But it was on the way back we found our favourite building – the Hotel Slavia – an art nouveau wonder with frescoes on the façade and elegant details. On the inside, Kaviareň Slávia continued its art nouveau theme, where on first impressions it seemed like a place that was out of our budget. Only a cup of tea, we thought, let’s treat ourselves. Reclining into the leather armchair, I managed to rest my now painful foot and had no plans on moving. The menu proved to be much cheaper than we anticipated and splurged on cocktails and cakes feeling totally free we had nothing more to see or do apart from having a nap and rinse and repeat the above.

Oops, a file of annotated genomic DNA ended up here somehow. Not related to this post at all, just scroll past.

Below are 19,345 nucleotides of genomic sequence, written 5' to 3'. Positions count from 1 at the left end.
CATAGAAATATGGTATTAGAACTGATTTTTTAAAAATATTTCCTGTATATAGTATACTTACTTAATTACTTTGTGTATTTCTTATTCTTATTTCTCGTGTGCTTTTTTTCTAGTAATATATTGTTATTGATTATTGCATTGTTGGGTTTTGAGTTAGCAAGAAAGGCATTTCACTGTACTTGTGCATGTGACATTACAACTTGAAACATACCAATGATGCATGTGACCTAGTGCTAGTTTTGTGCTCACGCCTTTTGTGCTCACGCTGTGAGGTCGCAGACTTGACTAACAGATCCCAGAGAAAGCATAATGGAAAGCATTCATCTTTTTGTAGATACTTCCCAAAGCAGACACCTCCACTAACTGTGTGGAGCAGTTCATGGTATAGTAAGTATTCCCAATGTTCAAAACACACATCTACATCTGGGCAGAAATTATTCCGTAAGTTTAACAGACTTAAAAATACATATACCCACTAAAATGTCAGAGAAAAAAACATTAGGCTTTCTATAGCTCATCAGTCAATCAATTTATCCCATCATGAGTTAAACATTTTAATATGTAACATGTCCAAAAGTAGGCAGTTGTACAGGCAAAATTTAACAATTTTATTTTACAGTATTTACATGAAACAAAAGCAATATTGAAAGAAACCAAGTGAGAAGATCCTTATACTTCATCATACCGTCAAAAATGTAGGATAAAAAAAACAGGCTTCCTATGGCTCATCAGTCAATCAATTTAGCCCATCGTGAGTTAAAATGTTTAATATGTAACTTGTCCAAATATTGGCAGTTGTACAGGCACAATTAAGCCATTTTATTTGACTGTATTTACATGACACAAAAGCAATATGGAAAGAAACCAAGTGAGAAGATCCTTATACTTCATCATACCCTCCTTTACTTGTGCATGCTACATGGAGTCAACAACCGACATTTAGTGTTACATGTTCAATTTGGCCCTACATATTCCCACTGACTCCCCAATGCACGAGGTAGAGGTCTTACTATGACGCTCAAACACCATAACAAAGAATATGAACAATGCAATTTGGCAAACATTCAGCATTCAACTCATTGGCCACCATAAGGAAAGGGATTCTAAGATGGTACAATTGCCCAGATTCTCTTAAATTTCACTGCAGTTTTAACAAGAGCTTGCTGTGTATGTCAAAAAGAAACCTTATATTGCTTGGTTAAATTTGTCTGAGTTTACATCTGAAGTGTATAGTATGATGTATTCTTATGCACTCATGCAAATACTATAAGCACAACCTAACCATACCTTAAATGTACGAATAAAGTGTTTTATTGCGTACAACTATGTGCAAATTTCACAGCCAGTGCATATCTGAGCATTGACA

Travelling to Košice with an injury certainly taught me a different aspect to travel – the art of slowing down. Sometimes, it’s so easy to get caught up in trying to see and do as much as possible you don’t appreciate the small thing. Our evening in Košice – trying Slovak dumplings in Republika Východu with local craft beer before sauntering to Kaviareň Slávia for some cocktails, where we sat, enjoyed life and discussing global issues and existential angst. While these are things you can do at home, getting away for a clean break and without the pressure of having to go – eat – do can be the most relaxing thing. Košice is a great city if you want a break, to immerse yourself in architecture and take it easy without any pressure – and being completely flat and compact, was also good for someone injured like me.